Teachers, it is important for you to do a quick word association or brainstorm with your students to see what characteristics of people (age, gender, race, class, ability) your students consider when they hear the following descriptions: protestors, leaders, teachers. Call attention to any patterns you notice as they describe their ideas of what leaders look like and have a conversation where you wonder why? Please remind your students to keep track of what surprised them as they watched the film. Remind them to keep an open mind to all of the topics presented in the film, because many of the topics discussed in the film may be new or different.

Teachers it is also essential that you familiarize yourself with “Intersectionality” and “Intersectional Feminism”, coined by legal scholar Kimberlé Crenshaw. Below are some resources to help you understand this concept:

Kimberle Crenshaw’s original 1991 article, “Mapping the Margins: Intersectionality, Identity Politics, and Violence against Women of Color” and podcast, “Intersectionality Matters!”

Subject Areas:

  • Social Studies
  • Ethnic Studies
  • History
  • Civics
  • Political Science
  • Social Emotional Learning (SEL)

Grade Levels: 6-12

Objectives:

In this lesson, students will:

  • Assess and evaluate why the need for girls of color spaces are needed and powerful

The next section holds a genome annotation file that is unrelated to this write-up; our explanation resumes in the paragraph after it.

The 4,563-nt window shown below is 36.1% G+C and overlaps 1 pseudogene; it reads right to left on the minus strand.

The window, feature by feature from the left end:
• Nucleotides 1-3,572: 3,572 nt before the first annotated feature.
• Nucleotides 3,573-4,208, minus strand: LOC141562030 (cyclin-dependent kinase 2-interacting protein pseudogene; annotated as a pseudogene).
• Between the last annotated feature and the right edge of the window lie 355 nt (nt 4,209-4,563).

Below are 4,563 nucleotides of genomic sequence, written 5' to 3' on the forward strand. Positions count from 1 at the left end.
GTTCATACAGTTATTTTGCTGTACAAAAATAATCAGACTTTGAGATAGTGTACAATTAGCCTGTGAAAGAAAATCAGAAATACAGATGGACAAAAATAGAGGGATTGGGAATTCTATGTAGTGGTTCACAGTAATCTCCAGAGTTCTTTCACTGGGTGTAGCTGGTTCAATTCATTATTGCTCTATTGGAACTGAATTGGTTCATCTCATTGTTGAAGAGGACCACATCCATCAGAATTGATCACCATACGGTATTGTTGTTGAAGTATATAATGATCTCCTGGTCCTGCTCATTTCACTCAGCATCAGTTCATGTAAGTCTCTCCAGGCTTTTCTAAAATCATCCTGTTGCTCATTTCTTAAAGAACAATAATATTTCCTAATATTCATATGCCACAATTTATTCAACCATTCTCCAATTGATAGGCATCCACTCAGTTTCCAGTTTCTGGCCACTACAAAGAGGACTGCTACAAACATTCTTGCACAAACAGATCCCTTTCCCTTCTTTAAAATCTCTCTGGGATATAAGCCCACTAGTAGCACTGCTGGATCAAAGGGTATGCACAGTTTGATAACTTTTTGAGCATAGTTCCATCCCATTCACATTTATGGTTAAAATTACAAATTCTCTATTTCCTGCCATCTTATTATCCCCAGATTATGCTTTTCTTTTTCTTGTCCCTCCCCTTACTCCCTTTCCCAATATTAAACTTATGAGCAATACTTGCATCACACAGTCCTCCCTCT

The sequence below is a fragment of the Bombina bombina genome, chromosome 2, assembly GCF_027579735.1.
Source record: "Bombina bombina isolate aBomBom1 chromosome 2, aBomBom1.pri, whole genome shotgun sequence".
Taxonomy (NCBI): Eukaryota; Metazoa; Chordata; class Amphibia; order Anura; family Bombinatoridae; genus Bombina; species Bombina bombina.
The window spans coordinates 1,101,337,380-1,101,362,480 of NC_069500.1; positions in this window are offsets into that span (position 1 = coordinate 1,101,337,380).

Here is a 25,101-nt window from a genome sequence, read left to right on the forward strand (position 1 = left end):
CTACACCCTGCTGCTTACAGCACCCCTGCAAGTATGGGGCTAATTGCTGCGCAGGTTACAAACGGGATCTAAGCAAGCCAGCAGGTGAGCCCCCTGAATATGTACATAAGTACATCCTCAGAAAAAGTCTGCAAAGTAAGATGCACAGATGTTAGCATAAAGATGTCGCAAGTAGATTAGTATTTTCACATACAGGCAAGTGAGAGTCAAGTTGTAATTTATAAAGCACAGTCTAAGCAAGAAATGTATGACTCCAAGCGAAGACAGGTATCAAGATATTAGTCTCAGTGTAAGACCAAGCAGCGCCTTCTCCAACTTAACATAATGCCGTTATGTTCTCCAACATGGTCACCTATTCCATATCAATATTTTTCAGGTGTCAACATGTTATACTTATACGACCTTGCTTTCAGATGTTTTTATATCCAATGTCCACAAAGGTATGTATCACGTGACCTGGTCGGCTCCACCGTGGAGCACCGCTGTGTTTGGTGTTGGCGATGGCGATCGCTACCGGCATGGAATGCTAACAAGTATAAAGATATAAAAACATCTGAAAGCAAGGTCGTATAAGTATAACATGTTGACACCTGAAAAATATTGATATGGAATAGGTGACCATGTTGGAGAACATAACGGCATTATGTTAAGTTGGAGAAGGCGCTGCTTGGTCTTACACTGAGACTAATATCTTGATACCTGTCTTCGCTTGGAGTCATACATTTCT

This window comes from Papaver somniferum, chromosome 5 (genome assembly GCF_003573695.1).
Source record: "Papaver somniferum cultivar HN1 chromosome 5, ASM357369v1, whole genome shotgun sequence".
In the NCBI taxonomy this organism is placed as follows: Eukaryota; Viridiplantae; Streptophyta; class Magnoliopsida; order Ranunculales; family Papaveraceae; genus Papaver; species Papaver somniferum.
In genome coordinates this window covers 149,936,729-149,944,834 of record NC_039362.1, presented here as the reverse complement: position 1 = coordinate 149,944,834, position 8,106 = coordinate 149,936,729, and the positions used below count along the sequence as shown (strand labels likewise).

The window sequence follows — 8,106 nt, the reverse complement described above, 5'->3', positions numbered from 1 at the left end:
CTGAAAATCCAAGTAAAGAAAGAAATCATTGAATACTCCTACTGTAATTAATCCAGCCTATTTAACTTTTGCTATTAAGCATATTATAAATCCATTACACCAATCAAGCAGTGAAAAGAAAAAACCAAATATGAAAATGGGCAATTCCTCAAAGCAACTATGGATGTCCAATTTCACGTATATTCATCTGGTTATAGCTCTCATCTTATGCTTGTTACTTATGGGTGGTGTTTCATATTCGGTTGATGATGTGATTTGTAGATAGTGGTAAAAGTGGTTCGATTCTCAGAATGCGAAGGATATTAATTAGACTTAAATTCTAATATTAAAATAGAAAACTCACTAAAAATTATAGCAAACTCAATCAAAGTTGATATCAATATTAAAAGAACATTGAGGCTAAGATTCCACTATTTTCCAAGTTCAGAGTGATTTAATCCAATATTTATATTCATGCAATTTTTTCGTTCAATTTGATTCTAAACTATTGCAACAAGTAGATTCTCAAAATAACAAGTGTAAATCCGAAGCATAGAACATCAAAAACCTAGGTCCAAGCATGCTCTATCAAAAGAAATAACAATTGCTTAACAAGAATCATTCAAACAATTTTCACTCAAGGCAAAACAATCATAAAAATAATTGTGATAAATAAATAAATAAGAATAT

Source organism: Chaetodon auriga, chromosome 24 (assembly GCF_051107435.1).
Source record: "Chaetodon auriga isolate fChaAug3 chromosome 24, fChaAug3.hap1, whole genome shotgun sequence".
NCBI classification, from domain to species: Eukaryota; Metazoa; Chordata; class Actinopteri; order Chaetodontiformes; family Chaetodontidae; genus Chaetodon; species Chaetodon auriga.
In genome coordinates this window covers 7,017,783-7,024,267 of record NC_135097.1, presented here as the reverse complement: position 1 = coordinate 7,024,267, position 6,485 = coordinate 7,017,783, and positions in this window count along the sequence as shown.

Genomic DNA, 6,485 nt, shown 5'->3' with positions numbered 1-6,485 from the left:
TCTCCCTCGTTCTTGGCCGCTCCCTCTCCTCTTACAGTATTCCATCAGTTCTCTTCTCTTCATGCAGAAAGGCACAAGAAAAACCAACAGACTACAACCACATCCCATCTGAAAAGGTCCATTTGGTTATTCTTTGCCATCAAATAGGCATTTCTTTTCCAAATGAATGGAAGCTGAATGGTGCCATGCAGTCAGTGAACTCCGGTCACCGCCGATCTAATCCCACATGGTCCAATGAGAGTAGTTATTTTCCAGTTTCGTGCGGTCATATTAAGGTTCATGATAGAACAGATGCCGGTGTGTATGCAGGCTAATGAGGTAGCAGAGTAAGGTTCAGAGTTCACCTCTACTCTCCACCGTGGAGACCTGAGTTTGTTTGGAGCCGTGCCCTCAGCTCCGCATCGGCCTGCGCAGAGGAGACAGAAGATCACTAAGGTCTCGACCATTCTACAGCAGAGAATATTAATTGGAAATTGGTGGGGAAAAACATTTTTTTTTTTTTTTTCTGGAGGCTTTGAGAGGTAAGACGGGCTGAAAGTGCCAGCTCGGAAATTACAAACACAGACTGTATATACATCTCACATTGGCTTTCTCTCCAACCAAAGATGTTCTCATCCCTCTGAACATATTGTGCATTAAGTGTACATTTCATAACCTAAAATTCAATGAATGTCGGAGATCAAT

• Identify and discuss the importance and impact of youth leadership
  • Define Intersectional Feminism and name how the Radical Monarchs practice this concept
  • Discuss the role fierce sisterhood and community building has in movement building
  • Exhibit, engage, and hone active listening skills

Materials:

  • Film clips and equipment to project/screen the film clips
  • Chart Paper
  • Markers
  • Pens/Pencils
  • Half sheets of lined paper

Time Needed:

Four 60-minute class periods to watch the film and complete the activities.

About the authors

Marilyn Hollinquest

Marilyn Hollinquest, Co-Founder of the Radical Monarchs, is a social justice advocate who specializes in young women of colors empowerment. She has 15 plus years of experience as a teacher, community advocate and scholar. Marilyn received her M.A in Ethnic Studies from San Francisco State University, and B.A in Community Studies from the University of California Santa Cruz. Marilyn is passionate about the marriage of theory and practice (praxis) which is at the core of her commitment to the authentic inclusion of disenfranchised peoples. She currently builds radical community in her chosen home of Oakland, CA and is a proud Tulare, CA native.

Anayvette Martinez

Anayvette Martinez Co-Founder of the Radical Monarchs is a San Francisco native and child of Central American immigrants. Anayvette's varied interests in advocacy, community organizing and empowerment led her to pursue her undergraduate degree at the University of California Los Angeles and later her Master's degree at San Francisco State University in Ethnic Studies. Over the past fifteen years she has developed and managed education, social justice, and gendered support programs focused on empowerment and safety for youth, families and their adult allies. Anayvette currently lives and loves in East Oakland with her two children.